Namibia has decided to ditch its outdated legislative framework for the accounting profession – one it inherited from South Africa.
It recently decided to replace its 70 year-old Public Accountants’ and Auditors’ Act, under which the Public Accountants’ and Auditors’ Board (PAAB) was established.ro regulate public accountants and auditors. A separate act, Close Corporations Act -another inheritance from SA – regulated accounting officer.
It proposes replacing these with the Accountant and Auditors Bill, which is intended to achieve the following objectives:
- Replace the PAAB with the Accountants’ and Auditors’ Regulatory Authority of Namibia (AARA).
- Regulate the registration and minimum requirements of accounting technicians, accountants and auditors.
- Make provision for an accreditation framework for the regulation of accounting technicians, accountants and auditors.
- Prescribe an appropriate framework for the education and training of properly qualified accounting technicians, accountants and auditors as well as their ongoing competences.
- Support the growth and transformation, advance the standing and effectiveness and promote the integrity of the accounting and auditing professions.
- Empower the AARA to prescribe accounting standards and auditing standards which are internationally comparable.
A massively fragmented legislative framework
That’s the good news. The bad news is that SA is still lumbered with its fragmented and lopsided (in favour of CAs) legislation, where accountants are regulated under a scattering of laws:
- The Independent Regulatory Board for Auditors (IRBA) Act, which governs auditors, and reports to the Minister of Finance
- The Auditing Profession Amendment Bill, which gives more teeth to IRBA in enforcing regulations
- The Companies Act, which governs aspects of the accounting profession
- The Close Corporations Act, which governs accounting officers
- And various other legislation such as the Lotteries Act, Auditor-General Act (governing the duties of the auditor-general), the Public Audit Act, the Municipal Finance Management Act and the Public Finance Management Act.
That’s an awful lot of legislation governing a profession numbering some 200 000 practitioners. And let’s not forget the Chartered Accountants Designation Act, which determines who can use the designation CA. Saiba has argued that this seemingly innocuous piece of legislation helps solidify the SA Institute of Chartered Accountants’ (SAICA) unhealthy grip on the economic life of the country and should be replaced with new legislation titled Accountants Designation Act. SAICA enjoys state protection afforded no other branch of the accounting profession.
Then there is the Financial Reporting Standards Council (FRSC) which deals with financial reporting standards and is answerable to the Minister of Trade and Industry. Quite what the Minister of Trade and Industry is able to adjudicate on technical accounting matters has yet to be satisfactorily explained.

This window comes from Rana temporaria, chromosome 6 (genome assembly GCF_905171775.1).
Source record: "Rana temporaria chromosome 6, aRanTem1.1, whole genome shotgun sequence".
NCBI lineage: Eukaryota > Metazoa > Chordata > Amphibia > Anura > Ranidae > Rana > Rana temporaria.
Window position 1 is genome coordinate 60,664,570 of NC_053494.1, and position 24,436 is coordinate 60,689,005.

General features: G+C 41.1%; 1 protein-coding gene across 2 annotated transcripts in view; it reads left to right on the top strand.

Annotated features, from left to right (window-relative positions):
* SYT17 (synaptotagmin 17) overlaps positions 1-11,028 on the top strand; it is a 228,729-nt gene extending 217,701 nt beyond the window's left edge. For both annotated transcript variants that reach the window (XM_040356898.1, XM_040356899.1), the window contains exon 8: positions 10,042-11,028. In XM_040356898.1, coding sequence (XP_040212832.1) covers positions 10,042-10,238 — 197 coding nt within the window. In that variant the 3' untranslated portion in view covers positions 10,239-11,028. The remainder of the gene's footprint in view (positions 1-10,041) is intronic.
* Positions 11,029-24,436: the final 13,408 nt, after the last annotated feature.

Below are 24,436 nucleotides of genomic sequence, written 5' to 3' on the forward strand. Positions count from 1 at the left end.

“There is no consistency in legislation governing the accounting profession in SA,” says Nicolaas van Wyk, CEO of the SA Institute of Business Accountants (Saiba). “This creates extra costs and results in differences of interpretation of financial statements, and differences in the manner in which they are prepared.
“Namibia has followed the European model of comprehensive legislation governing the accounting profession, rather than the fragmented system we have. SA is now falling way behind the rest of the world. We need consistency, and we need to stop giving preferential treatment to CAs.”
Both IRBA and the World Bank (Reports on the Observance of Standards and Codes, or ROSC) have recommended that SA adopt international best practices along the lines of Europe, the UK and now Namibia. These recommendations have gone nowhere. Former Finance Trevor Manuel had a chance to rope all the different strands of the profession under one umbrella after the Masterbond collapse when he ordered the drafting of the Auditing Profession Act of 2005. But no minister since has taken this issue with the seriousness it requires.
Nambia leads the way
Namibia has shown itself to be responsive to the needs of the accounting profession by adopting comprehensive legislation that will allow different branches of the profession to enjoy equal status, without favour to one branch only (for example, Cas).
There are some more practical benefits to this – investors and tax authorities will be able to read and understand the same accounting language. The public will have a standardised view of the corporate and economic landscape in which they live. Accountants will have greater certainty in what is expected of them, since they will operate under a clearly defined regulatory regime with consistent reporting standards. Universities and colleges will be able to standardise their curricula to turn out professional accountants that are better suited to the economic environment in which they find themselves.
Commenting on the proposed change in legislation, Saiba representative in Namibia, Lehana Nel, says: ”I want to applaud the PAAB for updating an outdated bill. Our profession needs to be legally regulated by an authority. This Act will not only regulate accountants and auditors, but all in our profession, more assurance for both the Government and the public.
“An appropriate academic framework for accountants and auditors sets the sustainable development path for the future, and we are dependent on this for public support and trust. As representative of SAIBA in Namibia. we are looking forward helping this bill through the stages, until gazetted.
To read more about the Bill click here